Friedman insists, however, that she is her own journalist—not Cathy Horyn, not Suzy Menkes—and when she dives into her new post next month, she plans to stick to her guns and honor her own voice, rather than focus on living up to the reputations of those who came before her. Here, Friedman speaks to Style.com about her new gig; the state of fashion criticism; and why, despite all the Internet’s white noise, readers still crave an expert opinion.
You were just hired for one of fashion journalism’s most prestigious positions. But why, in this day and age, is fashion criticism so important?
I think any kind of criticism is important, whether it’s fashion or another form of cultural analysis. And I think it always has been. There is a lot of talk about the rise of the blogger and social media and how everyone’s ability to become a critic has made formal critics less important. But I think what everyone is finding is that there is room for all sorts of opinions, some of them educated and some of them just literal. And I think the Times is an incredible platform to bring an educated, contextual, impersonal, analytical, historical, multicultural analysis to a forum, whether that’s books or music or movies or fashion.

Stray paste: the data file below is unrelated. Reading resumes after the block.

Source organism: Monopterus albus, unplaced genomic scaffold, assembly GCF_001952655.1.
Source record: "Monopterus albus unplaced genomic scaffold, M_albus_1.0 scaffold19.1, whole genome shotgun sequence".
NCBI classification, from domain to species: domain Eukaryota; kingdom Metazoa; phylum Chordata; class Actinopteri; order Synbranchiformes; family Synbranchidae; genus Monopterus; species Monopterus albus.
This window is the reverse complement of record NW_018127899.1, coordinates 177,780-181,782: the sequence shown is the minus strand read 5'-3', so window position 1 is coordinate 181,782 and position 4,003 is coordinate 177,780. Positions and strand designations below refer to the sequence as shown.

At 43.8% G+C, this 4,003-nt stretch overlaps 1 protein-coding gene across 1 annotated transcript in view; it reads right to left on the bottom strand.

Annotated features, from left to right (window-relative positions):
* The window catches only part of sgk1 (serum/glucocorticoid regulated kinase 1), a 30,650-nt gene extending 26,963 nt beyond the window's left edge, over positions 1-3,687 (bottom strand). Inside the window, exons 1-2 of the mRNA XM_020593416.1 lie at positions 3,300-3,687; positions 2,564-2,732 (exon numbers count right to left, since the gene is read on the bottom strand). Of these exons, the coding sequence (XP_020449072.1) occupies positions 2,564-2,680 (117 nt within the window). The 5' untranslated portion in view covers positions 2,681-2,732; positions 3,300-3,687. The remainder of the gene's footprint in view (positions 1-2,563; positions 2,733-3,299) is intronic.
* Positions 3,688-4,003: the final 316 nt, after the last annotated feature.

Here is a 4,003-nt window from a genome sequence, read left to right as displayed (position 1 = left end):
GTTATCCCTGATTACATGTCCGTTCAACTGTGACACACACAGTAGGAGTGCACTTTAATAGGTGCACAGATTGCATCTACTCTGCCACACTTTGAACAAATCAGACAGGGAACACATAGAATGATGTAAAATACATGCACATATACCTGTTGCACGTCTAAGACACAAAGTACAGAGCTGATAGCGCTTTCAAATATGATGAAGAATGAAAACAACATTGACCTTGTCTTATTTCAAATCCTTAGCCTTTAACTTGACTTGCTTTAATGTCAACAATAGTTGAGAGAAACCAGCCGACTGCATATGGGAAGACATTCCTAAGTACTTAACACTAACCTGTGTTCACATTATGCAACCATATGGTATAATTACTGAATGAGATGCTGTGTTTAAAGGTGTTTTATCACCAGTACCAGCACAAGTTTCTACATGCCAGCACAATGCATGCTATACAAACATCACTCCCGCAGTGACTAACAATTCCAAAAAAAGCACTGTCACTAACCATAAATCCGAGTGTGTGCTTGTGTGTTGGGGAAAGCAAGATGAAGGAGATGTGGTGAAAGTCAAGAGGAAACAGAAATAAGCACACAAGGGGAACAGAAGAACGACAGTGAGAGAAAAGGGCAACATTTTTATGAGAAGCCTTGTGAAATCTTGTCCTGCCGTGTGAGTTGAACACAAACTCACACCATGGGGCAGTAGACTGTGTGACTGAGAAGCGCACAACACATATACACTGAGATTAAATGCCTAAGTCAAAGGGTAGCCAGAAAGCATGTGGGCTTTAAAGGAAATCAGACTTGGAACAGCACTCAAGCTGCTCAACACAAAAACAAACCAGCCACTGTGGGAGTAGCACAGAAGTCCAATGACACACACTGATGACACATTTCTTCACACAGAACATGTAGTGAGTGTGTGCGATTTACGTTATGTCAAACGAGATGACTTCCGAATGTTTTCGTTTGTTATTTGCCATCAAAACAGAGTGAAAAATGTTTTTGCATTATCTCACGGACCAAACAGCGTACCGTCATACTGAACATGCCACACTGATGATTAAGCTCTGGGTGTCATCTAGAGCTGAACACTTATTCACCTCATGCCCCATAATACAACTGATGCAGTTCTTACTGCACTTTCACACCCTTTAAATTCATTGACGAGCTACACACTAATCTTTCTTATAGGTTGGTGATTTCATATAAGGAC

Some say fashion critics aren’t always treated with the same respect as other reporters. Have you found that to be the case? Does fashion criticism deserve the same amount of respect as other forms of reporting?
Honestly, I haven’t found that to be the case. You know, I currently work at a highly financial-oriented newspaper, and I feel as legitimate and respected here as anybody. I think that if you treat your subject with seriousness and respect, other people tend to treat it the same way. The Times has a history of treating it that way, and I think that’s terrific. What’s interesting about fashion at the moment is that it has become a pervasive element in the general pop cultural conversation because of social media and the rise of visuals as a primary communication device. The first thing everyone talks about, whether they’re talking about film or music or presidents, is what they’re wearing. And that makes fashion a really interesting subject to look at, and one that’s relevant in a very broad context.
Given the power of advertisers these days, do you think it’s possible to be an unfettered critic? Do you feel you’re able to say what you want to say?